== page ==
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The above is basically true, but for purposes of verifying to the AI hp/wt rules, an inertia dyno does not care how aerodynamically efficient your car is (there are eddy current chassis dynos that can be programmed to compensate for drag coefficient). The rules require you to be at a given weight for your horsepower, regardless of how much more (or less) efficient your body may actually be in putting that power to the track. So if the GPS is being used in lieu of a dyno verification, drag coefficient does need to be taken into consideration. Given two cars of equal weight and HP, the more aerodynamically efficient car will accelerate faster and show more "GPS HP" than the other car, even though it is still perfectly legal based on a static dyno test.

You are exactly right. I think the two methods should be used in conjunction with each other in order to keep guys legal. Continue to use the dyno as we do now and use the GPS as a monitor when a dyno can't be at the track with the idea that some variance has to be realized...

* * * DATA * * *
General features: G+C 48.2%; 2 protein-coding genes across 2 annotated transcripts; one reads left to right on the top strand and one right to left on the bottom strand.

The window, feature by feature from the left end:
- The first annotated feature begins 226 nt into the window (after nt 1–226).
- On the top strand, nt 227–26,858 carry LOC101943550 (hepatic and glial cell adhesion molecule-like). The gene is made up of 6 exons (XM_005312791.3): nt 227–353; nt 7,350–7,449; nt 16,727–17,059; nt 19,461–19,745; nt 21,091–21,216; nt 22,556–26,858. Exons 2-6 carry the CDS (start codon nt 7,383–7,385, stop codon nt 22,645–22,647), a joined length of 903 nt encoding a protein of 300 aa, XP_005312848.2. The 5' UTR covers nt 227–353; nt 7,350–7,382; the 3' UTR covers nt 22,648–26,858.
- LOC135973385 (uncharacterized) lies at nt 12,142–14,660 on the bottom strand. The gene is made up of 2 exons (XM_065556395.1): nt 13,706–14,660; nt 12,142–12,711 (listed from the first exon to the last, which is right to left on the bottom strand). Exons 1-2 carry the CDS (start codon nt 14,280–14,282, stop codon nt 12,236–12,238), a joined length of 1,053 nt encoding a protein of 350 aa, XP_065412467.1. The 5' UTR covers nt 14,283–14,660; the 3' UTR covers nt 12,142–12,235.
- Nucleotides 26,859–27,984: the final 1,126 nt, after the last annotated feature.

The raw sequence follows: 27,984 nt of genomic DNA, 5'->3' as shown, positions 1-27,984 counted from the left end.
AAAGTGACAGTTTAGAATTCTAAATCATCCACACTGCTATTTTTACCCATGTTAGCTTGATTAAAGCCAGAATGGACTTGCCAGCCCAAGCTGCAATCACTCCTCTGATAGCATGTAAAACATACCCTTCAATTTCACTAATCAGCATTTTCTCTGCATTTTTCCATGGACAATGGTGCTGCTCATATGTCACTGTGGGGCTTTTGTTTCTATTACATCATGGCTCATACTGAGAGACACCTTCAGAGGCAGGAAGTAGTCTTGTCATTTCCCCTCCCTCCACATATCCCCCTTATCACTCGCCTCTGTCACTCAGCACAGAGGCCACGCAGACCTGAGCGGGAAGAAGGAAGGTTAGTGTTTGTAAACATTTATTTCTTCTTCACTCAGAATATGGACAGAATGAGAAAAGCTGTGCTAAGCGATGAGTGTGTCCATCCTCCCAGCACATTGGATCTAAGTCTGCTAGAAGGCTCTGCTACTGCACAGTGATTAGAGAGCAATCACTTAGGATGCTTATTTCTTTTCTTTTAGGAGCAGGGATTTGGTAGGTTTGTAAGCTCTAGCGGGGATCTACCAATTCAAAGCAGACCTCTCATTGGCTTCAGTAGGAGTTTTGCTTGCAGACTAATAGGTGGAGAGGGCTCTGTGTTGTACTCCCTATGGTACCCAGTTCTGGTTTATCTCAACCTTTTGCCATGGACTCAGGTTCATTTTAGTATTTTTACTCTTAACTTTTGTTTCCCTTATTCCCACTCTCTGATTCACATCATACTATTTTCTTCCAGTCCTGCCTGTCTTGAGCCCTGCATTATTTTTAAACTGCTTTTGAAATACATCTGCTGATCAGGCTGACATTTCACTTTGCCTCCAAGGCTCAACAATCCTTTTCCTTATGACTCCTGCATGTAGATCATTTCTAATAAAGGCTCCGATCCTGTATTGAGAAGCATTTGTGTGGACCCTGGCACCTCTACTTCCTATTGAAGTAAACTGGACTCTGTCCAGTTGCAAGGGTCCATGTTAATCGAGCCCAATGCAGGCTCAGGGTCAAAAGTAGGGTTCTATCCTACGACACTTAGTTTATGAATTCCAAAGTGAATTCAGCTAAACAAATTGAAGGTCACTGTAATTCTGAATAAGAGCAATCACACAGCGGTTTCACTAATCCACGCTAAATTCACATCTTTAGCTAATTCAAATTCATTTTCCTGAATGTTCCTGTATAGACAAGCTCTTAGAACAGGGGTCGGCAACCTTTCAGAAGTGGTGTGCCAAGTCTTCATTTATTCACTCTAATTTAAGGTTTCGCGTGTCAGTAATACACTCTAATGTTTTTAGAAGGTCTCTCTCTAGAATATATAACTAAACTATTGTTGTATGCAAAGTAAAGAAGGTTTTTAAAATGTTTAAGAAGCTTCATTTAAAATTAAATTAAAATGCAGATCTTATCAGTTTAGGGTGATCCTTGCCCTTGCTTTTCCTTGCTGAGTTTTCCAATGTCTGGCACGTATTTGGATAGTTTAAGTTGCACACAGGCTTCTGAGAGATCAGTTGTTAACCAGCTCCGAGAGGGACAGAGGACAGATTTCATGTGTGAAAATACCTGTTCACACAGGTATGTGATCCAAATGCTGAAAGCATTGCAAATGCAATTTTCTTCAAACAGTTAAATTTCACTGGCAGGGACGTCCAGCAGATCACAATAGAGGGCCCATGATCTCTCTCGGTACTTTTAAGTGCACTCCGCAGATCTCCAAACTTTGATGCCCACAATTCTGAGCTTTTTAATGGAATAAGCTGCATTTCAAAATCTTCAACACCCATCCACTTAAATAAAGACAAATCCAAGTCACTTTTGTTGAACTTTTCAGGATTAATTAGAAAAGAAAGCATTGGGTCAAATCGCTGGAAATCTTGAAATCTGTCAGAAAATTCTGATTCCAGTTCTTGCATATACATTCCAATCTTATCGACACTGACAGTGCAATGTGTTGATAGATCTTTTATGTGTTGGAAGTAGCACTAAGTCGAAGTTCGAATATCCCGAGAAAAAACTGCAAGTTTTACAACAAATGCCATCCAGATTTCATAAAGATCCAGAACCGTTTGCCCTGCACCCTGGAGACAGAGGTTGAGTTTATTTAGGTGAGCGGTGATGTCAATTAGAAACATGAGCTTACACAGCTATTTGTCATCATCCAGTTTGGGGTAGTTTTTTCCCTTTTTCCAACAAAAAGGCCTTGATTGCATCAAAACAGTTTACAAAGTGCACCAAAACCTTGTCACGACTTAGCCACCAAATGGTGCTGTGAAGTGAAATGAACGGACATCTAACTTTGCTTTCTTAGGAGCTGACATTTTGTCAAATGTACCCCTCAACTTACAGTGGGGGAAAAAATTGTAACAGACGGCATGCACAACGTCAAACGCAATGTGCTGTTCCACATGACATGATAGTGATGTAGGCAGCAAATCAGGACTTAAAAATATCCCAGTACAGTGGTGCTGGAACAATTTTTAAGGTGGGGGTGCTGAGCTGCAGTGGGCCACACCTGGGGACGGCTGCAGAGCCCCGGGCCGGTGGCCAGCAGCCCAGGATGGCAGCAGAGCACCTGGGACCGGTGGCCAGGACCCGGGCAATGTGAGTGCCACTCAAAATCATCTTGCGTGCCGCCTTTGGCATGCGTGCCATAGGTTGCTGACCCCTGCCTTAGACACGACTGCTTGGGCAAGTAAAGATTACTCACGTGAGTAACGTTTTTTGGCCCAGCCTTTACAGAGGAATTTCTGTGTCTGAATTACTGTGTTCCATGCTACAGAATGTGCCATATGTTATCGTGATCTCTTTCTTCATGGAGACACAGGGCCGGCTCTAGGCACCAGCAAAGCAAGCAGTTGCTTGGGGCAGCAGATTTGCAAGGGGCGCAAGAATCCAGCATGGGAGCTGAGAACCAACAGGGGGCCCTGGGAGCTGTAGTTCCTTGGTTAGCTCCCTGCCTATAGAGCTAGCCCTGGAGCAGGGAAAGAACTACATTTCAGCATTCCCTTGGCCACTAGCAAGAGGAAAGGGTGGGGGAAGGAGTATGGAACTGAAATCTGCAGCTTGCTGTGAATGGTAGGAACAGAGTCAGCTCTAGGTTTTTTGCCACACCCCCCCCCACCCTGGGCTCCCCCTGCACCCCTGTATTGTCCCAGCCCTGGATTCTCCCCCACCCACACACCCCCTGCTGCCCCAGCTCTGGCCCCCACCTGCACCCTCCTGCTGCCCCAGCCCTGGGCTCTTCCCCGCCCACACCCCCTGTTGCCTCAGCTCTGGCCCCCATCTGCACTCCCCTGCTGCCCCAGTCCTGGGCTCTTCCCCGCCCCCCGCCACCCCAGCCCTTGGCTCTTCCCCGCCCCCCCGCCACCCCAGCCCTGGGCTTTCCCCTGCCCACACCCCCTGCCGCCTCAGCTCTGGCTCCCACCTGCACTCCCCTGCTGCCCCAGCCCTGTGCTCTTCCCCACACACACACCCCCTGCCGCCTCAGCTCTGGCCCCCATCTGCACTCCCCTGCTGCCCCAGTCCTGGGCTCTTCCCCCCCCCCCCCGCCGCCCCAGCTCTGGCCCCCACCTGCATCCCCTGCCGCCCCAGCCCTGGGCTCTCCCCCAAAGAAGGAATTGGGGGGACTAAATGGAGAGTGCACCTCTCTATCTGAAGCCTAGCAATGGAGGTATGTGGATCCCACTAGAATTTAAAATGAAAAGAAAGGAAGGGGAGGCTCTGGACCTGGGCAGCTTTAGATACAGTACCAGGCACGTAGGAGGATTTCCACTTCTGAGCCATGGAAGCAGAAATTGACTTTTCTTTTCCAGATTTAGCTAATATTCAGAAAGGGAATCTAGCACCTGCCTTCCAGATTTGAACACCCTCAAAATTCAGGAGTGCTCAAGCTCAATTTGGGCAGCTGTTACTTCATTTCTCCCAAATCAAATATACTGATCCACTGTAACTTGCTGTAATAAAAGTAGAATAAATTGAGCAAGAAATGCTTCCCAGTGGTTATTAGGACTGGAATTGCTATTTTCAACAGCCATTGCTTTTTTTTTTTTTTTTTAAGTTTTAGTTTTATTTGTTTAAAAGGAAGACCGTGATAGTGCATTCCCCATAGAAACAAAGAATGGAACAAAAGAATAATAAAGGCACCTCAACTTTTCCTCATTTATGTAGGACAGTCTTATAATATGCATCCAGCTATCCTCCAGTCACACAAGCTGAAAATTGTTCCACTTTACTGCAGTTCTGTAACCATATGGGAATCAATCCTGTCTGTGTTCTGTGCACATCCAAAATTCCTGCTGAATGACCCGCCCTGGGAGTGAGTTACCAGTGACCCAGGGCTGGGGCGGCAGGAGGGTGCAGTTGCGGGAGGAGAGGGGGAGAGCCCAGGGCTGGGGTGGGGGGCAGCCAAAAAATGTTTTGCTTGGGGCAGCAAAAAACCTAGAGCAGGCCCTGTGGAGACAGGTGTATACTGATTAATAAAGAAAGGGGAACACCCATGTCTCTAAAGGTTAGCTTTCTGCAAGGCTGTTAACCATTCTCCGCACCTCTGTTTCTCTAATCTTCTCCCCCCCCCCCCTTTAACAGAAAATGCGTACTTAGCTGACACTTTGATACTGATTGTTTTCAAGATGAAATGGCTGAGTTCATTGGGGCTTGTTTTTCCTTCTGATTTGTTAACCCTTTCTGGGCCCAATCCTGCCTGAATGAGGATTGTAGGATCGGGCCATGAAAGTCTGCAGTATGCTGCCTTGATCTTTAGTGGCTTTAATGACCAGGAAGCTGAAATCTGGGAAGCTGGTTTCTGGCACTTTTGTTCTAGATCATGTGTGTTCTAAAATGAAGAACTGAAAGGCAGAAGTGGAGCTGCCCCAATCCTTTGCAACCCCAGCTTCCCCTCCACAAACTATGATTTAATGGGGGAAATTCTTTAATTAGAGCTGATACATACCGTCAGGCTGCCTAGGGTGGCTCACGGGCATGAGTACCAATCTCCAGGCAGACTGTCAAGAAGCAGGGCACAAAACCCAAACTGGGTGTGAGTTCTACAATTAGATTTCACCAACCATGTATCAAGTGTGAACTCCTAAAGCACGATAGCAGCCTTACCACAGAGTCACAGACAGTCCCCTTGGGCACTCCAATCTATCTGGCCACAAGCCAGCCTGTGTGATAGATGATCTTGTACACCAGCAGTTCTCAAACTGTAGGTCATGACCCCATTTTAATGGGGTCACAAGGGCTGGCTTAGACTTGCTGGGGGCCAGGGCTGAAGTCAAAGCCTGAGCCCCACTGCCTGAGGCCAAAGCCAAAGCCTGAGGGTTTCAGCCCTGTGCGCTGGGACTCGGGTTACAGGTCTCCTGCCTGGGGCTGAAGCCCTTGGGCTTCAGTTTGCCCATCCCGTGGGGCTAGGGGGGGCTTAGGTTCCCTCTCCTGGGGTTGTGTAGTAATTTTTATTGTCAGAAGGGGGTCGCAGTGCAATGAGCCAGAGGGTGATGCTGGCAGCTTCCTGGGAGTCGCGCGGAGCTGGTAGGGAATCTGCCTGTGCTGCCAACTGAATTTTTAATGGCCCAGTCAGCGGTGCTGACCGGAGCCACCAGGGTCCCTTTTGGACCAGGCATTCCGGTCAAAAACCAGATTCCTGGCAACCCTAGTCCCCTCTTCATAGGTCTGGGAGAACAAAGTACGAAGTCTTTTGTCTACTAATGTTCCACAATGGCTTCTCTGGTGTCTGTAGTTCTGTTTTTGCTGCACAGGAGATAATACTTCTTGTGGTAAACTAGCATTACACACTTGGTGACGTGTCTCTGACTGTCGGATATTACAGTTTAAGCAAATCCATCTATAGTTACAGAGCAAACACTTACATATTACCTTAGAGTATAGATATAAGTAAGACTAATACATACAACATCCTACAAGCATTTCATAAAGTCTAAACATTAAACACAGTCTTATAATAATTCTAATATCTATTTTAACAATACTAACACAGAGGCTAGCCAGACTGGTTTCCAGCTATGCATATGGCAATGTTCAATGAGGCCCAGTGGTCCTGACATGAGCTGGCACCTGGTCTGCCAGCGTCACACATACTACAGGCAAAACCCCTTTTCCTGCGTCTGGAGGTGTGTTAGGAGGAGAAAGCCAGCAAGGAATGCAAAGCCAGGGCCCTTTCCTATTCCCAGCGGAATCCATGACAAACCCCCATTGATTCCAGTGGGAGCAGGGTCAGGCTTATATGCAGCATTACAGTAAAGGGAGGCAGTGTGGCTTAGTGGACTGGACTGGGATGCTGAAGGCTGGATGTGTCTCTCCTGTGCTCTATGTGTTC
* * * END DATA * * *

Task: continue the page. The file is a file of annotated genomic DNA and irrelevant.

Ed

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Ok alot more to it when Greg G and I used to do it for TT enforcement.

It is a great directional tool but usually it can vary by 10rwhp either side due to following.

 

- Flat surface or hill?

- Weather adjustments must be made and timed to track session.

- Ram air highly effective could show 10-15rwhp more than sitting dyno doesn't (my old vette with a vararam had this effect).

- aero if way different than standard assumption (but our AI cars are mostly brinks compared to a vette or others so really not an issue).

- did you read the right speed for that car's gearing (meaning 4th gear pull).